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Long term stability of natural slope in soft clay

Long term stability of natural slope in soft clay

Long term stability of natural slope in soft clay

Hi guys.
The 'textbook' philosophy for short term stabilty assessment of say an embankment is to use a  total stress  analysis, and to use an effective stress analysis for the long term assessment.
Suppose we have a natural slope in soft clay where there is little or no natural drainage. How should the long term assessment be made? Terzaghi & Peck seems to imply an undrained analysis.
Any thoughts or references would be very much appreciated. Thanks.

RE: Long term stability of natural slope in soft clay

If the natural slope has been there for a substantial length of time, then the exposed face will probably be the most likely drainage path.  Therefore, you should follow Terzaghi & Peck's model.  If the slope is to remain there long term then the same philosophy applies. the soil will eventually drain if the water table conditions allow it to.

Andy Machon


RE: Long term stability of natural slope in soft clay

Thanks Andy.

RE: Long term stability of natural slope in soft clay

Hmmm, maybe I'm misreading this message thread.  I'm going to conditionally dissent (in case I've misunderstood.)  I'd use drained parameters with an estimated water table.

I don't think that Terzaghi & Peck intended for undrained parameters to be used for long-term slope conditions.

RE: Long term stability of natural slope in soft clay

This is always an interesting topic. If I remember my college prof correctly, for normally consolidated clays, the short term is the most critical. I would use undrained shear strengths myself.  Though, keep in mind that there might be some conditions where the long term parameters (effective stress) should be checked.  With embankments, the effective stress imposed on the sliding surface will be increased, thereby increasing the available strength to be mobilized.  For very important slopes, you should probably do both analyses for completeness.  (This isn't a cop-out, it is prudent although you will have to estiamate the pore-pressures to be applied if checking an intermediate stage).

For overconsolidated soils, the long term conditions are the most critical.

RE: Long term stability of natural slope in soft clay

BigH is correct, but we should also recall JWB46's original question.  The fragment that I specifically responded to is in bold text in the following paragraph.

Suppose we have a natural slope in soft clay where there is little or no natural drainage. How should the long term assessment be made? Terzaghi & Peck seems to imply an undrained analysis.

For normally consolidated soils, the undrained (i.e. short term or "immediate") condition will typically control the slope design, particularly if a rapid drawdown condition can develop.  For overconsolidated clays, the opposite is true: the long-term (i.e. effective stress) condition will generally control the slope design.  

I understood JWB46's question as, in effect, "Is it okay to use undrained parameters for a problem where drained parameters likely have developed?"  I conditionally disagreed because it seemed to me that JWB46 did not understand the difference between total and effective stress and how they should be used in design.  I guess it was the "where there is little or no natural drainage" phrase that got my attention - by definition, a stable piezometric condition is always assumed for a "long term" condition.  Some drainage will almost certainly have occurred in order to achieve a stable piezometric  condition.  This is fundamentally different than an undrained condition, where the piezometric condition is unknown - and not addressed at all.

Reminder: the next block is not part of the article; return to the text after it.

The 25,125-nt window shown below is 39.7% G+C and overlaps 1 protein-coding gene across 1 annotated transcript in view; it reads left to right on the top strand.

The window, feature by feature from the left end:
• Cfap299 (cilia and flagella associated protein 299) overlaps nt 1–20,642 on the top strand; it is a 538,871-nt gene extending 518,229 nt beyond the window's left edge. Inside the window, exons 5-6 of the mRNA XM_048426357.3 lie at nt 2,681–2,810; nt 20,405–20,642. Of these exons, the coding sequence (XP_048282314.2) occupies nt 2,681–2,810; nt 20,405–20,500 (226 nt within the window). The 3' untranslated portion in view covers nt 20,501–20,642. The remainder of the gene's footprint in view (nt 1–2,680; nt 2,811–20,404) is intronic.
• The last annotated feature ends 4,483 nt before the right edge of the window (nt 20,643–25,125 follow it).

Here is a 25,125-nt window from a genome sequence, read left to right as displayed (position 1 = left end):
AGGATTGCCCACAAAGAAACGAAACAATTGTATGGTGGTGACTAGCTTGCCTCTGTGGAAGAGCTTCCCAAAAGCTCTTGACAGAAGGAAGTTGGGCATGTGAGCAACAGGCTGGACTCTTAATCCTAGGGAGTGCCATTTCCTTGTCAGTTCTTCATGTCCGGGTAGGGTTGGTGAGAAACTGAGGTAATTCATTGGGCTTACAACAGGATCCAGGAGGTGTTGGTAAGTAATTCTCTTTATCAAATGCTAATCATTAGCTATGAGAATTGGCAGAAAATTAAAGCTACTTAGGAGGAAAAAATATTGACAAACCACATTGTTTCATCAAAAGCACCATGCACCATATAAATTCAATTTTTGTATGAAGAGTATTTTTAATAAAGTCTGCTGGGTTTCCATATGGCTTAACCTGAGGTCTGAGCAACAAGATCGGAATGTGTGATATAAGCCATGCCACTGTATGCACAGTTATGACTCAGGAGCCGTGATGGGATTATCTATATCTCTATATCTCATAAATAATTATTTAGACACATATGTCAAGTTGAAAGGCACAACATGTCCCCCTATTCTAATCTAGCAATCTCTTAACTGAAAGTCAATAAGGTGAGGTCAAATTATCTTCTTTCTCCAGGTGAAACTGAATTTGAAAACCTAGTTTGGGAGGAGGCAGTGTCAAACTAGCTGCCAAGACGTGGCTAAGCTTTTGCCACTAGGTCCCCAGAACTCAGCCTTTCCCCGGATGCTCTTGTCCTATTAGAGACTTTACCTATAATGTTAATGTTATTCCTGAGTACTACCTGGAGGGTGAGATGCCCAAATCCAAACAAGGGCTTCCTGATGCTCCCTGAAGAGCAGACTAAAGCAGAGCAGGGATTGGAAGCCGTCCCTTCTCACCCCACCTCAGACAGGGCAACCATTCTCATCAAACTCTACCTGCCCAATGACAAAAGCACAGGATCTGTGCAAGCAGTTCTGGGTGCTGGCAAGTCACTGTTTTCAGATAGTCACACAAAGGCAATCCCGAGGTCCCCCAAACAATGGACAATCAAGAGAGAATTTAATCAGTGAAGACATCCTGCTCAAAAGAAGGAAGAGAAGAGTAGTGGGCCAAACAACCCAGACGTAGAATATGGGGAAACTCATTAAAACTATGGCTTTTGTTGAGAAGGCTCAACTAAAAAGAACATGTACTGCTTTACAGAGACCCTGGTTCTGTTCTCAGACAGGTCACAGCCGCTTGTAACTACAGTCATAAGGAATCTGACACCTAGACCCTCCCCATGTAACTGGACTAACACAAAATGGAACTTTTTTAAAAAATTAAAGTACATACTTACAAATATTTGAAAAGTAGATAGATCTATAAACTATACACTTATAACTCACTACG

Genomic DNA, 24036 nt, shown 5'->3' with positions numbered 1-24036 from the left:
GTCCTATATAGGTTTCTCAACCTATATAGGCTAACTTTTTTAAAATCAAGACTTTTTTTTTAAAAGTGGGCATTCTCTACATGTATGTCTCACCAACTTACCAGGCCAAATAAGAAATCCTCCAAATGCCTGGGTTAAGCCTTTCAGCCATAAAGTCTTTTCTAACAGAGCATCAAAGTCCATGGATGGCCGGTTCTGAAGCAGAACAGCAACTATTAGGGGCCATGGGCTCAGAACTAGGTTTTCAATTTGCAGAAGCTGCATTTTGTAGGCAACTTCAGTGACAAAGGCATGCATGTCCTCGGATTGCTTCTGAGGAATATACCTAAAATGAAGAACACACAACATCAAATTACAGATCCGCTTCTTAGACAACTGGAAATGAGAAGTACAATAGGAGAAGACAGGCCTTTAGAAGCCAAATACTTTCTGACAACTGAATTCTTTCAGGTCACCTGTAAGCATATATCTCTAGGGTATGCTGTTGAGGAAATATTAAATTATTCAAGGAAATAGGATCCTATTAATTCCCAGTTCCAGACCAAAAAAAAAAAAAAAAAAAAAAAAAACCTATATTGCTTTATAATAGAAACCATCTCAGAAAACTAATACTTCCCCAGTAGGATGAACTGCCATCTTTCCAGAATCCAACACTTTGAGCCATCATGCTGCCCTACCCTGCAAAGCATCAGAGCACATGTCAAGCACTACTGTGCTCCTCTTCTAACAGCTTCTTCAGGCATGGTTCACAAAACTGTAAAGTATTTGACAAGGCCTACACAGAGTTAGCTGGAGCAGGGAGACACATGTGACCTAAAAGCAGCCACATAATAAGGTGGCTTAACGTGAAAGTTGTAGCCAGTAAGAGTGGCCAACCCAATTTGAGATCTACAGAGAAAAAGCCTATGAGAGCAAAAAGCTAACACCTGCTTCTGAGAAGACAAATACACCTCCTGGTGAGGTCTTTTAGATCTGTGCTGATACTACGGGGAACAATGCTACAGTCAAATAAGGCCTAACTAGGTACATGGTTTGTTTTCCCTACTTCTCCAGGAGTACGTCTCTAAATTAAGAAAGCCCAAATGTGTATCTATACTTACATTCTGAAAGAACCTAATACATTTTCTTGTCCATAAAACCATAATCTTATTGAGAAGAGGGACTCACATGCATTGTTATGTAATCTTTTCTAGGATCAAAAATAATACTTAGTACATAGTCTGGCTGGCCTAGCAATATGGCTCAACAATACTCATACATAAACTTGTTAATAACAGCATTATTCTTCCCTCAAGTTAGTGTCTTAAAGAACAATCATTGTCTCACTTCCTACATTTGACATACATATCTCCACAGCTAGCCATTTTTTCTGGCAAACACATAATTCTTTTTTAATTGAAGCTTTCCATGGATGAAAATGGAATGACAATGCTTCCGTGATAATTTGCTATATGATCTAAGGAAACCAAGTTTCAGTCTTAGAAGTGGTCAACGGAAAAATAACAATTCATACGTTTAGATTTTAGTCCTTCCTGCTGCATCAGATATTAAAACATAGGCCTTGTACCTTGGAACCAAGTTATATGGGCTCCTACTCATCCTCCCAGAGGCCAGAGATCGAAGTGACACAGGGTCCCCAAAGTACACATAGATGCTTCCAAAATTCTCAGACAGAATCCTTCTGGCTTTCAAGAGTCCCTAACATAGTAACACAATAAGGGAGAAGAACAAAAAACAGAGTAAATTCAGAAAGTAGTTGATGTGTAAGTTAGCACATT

One final thought: while most of our geotechnical literature addresses normally consolidated clays, most of the soils that we encounter (in the geographic sense, anyway) are overconsolidated.  And a lack of understanding of overconsolidated clays and their potential loss of strength over time has led to some striking failures.  (A good example is the Goodpasture bulkhead failure in the Port of Houston in the 1970's.  Olson and Daniel (1982?) wrote a very good paper describing this failure.)  We need to educate our clients, peers and staff on the dangers of relying on immediate strengths (UCs, pocket pens, whatever) for a soil that will lose its strength over time.

RE: Long term stability of natural slope in soft clay

The problem with undrained testing is the apparent cohesion that is typical of saturated quickly sheared or loaded soil samples. This cohesion under fully saturated, fully drained conditions will not be there. Or maybe I should say will not be there for long. In this condition all it takes is  some external source of vibration or loading to cause the pore-pressure to go excess (increase beyond the background level) and the slope will fail. Once a fully saturated slope that cannot drain is loaded the clay particles will realign themselves from a random orientation to a more uniform orientation as the pore-pressure increases and cause failure. This is just my opinion. I am not an engineer but a geotechnical lab technician. I understand testing and I think soil mechanics from years of testing. Undrained testing is way overused in my opinion. Undrained analysis should probably be used for seismic loads or other types of fast loading conditions or situations where drainage cannot occur.